Another thing that caught my eye was a picture of one of your African American Studies professors. I think his name was Chimsky. I had him when I went to UC for a course called the Black Child. I remember he told the class that white people who adopt black children are racist because they are trying to change black kids into white kids. I hope he is no longer on the faculty promoting this type of reverse racism to students. This is particularly a pertinent subject to my husband, Mike, in his job at the Department of Human Services. There is a whole controversy surrounding cross-racial adoption.
Tami Boehmer
Via Internet

Jucker scores again

Thanks for your extensive article about Ed Jucker and University of Cincinnati baseball over the years ["UC's Baseball Statesmen Return" and "Koufax Reunites With Coach Jucker," May 2000]. It was much fun reading the history.

Your file on Juck must not be complete since your article doesn't mention his playing time for the Cats back in the '30s. I've included a shot of the 1939 team of which Ed was captain, I believe.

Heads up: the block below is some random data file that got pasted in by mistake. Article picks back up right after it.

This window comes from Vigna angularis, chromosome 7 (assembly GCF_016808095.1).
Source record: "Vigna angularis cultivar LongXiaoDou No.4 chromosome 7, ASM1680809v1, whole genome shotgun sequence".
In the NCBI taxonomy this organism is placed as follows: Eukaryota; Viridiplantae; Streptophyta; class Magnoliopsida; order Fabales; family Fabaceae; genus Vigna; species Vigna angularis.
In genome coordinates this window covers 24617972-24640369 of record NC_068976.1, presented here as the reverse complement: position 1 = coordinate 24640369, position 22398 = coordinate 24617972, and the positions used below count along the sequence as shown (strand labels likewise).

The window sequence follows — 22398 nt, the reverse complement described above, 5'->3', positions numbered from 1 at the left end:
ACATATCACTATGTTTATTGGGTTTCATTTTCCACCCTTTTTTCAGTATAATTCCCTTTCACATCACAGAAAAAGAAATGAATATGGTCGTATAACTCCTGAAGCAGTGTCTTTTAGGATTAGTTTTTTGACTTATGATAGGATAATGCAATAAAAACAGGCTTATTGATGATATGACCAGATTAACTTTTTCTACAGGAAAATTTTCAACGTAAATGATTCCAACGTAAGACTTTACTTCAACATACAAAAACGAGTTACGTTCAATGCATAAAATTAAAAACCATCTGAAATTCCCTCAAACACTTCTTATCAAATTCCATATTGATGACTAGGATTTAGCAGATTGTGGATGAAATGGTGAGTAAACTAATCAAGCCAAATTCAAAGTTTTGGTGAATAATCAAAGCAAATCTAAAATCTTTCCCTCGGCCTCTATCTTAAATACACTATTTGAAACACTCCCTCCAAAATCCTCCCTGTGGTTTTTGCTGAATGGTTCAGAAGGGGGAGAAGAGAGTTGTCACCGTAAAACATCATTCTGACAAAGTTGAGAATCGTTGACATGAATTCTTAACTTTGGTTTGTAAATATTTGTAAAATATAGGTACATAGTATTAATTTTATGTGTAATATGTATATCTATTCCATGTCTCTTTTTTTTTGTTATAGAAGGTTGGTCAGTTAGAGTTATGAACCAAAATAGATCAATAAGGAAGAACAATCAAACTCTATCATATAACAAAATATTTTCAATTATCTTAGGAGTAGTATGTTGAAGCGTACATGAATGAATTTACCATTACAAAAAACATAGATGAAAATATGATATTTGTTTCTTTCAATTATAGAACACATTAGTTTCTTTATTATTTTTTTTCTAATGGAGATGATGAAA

Also, your mention of the team bus driver was very enlightening because it must be an inherited problem of our drivers. We had a real wild man known as Baldy Kyle drive our 1932 Ford B model bus, which he did with reckless abandon.

I hope some day you might do a piece on Scotty Kolp who was the legendary trainer of the athletics department, had been a professional boxer in the featherweight division and was loved by all the guys he helped condition.

PS: I can't quite understand the quote about "building a better baseball facility." Bench field looks like heaven compared to what we once had.
Milt Strasser, A&S '40
Troy, Ohio

What a pleasant surprise to receive the magazines with your sports article in it. I thoroughly enjoyed reliving the emotional weekend at the University of Cincinnati, and your article highlighted the main events. Spending two days with Sandy Koufax was an added thrill.
Ed Jucker, Ed '40
Okatie, S.C.